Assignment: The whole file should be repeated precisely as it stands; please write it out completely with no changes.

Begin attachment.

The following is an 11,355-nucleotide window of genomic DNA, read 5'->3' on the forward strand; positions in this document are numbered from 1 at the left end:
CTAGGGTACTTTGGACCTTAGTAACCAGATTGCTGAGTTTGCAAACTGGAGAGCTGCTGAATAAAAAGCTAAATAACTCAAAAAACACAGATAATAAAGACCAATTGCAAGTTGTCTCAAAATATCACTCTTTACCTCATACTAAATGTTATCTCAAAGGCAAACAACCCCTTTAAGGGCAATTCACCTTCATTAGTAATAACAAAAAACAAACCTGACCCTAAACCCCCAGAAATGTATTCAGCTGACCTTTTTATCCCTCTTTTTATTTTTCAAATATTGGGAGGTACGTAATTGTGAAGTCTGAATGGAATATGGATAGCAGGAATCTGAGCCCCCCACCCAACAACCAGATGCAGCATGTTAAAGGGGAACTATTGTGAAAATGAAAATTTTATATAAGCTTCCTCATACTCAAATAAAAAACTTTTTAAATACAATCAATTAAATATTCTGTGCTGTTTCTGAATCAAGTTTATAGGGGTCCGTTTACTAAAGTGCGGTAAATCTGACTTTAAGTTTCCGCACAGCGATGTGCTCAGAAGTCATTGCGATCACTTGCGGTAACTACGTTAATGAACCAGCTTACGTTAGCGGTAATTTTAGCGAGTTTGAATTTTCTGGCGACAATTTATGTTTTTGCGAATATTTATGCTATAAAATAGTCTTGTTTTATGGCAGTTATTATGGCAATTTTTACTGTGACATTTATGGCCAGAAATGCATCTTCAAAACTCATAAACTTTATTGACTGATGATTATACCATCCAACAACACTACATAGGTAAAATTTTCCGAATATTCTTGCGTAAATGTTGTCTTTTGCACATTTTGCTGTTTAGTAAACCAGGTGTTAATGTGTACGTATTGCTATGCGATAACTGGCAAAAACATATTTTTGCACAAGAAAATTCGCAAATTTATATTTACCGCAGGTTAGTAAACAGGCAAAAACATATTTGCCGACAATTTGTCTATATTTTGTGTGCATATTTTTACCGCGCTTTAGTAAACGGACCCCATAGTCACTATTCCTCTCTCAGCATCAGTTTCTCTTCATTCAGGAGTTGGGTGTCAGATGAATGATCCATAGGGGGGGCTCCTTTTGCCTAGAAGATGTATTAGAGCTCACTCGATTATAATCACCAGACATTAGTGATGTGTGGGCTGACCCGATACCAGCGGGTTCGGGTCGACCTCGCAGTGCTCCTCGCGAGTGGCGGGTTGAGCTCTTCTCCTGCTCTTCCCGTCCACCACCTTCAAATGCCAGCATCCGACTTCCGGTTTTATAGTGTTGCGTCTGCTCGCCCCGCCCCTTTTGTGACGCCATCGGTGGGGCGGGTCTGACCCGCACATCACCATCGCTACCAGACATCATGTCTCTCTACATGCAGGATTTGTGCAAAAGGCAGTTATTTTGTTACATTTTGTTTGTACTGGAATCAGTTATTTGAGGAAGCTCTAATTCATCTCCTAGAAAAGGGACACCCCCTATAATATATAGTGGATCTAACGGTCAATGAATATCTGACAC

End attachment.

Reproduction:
The following is an 11,355-nucleotide window of genomic DNA, read 5'->3' on the forward strand; positions in this document are numbered from 1 at the left end:
CTAGGGTACTTTGGACCTTAGTAACCAGATTGCTGAGTTTGCAAACTGGAGAGCTGCTGAATAAAAAGCTAAATAACTCAAAAAACACAGATAATAAAGACCAATTGCAAGTTGTCTCAAAATATCACTCTTTACCTCATACTAAATGTTATCTCAAAGGCAAACAACCCCTTTAAGGGCAATTCACCTTCATTAGTAATAACAAAAAACAAACCTGACCCTAAACCCCCAGAAATGTATTCAGCTGACCTTTTTATCCCTCTTTTTATTTTTCAAATATTGGGAGGTACGTAATTGTGAAGTCTGAATGGAATATGGATAGCAGGAATCTGAGCCCCCCACCCAACAACCAGATGCAGCATGTTAAAGGGGAACTATTGTGAAAATGAAAATTTTATATAAGCTTCCTCATACTCAAATAAAAAACTTTTTAAATACAATCAATTAAATATTCTGTGCTGTTTCTGAATCAAGTTTATAGGGGTCCGTTTACTAAAGTGCGGTAAATCTGACTTTAAGTTTCCGCACAGCGATGTGCTCAGAAGTCATTGCGATCACTTGCGGTAACTACGTTAATGAACCAGCTTACGTTAGCGGTAATTTTAGCGAGTTTGAATTTTCTGGCGACAATTTATGTTTTTGCGAATATTTATGCTATAAAATAGTCTTGTTTTATGGCAGTTATTATGGCAATTTTTACTGTGACATTTATGGCCAGAAATGCATCTTCAAAACTCATAAACTTTATTGACTGATGATTATACCATCCAACAACACTACATAGGTAAAATTTTCCGAATATTCTTGCGTAAATGTTGTCTTTTGCACATTTTGCTGTTTAGTAAACCAGGTGTTAATGTGTACGTATTGCTATGCGATAACTGGCAAAAACATATTTTTGCACAAGAAAATTCGCAAATTTATATTTACCGCAGGTTAGTAAACAGGCAAAAACATATTTGCCGACAATTTGTCTATATTTTGTGTGCATATTTTTACCGCGCTTTAGTAAACGGACCCCATAGTCACTATTCCTCTCTCAGCATCAGTTTCTCTTCATTCAGGAGTTGGGTGTCAGATGAATGATCCATAGGGGGGGCTCCTTTTGCCTAGAAGATGTATTAGAGCTCACTCGATTATAATCACCAGACATTAGTGATGTGTGGGCTGACCCGATACCAGCGGGTTCGGGTCGACCTCGCAGTGCTCCTCGCGAGTGGCGGGTTGAGCTCTTCTCCTGCTCTTCCCGTCCACCACCTTCAAATGCCAGCATCCGACTTCCGGTTTTATAGTGTTGCGTCTGCTCGCCCCGCCCCTTTTGTGACGCCATCGGTGGGGCGGGTCTGACCCGCACATCACCATCGCTACCAGACATCATGTCTCTCTACATGCAGGATTTGTGCAAAAGGCAGTTATTTTGTTACATTTTGTTTGTACTGGAATCAGTTATTTGAGGAAGCTCTAATTCATCTCCTAGAAAAGGGACACCCCCTATAATATATAGTGGATCTAACGGTCAATGAATATCTGACAC